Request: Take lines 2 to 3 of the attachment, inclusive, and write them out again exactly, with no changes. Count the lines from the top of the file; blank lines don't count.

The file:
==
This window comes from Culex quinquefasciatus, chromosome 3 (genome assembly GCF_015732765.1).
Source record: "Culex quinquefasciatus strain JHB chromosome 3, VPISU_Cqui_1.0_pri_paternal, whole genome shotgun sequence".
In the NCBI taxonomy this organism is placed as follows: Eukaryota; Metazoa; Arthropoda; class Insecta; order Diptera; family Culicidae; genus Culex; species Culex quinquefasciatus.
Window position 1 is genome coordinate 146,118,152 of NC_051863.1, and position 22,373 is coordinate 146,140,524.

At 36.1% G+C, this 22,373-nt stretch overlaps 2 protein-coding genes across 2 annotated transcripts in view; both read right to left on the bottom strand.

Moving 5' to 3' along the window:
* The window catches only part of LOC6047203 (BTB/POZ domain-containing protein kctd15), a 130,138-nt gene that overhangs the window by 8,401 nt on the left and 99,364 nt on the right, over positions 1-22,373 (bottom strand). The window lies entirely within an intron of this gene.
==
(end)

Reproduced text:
Source record: "Culex quinquefasciatus strain JHB chromosome 3, VPISU_Cqui_1.0_pri_paternal, whole genome shotgun sequence".
In the NCBI taxonomy this organism is placed as follows: Eukaryota; Metazoa; Arthropoda; class Insecta; order Diptera; family Culicidae; genus Culex; species Culex quinquefasciatus.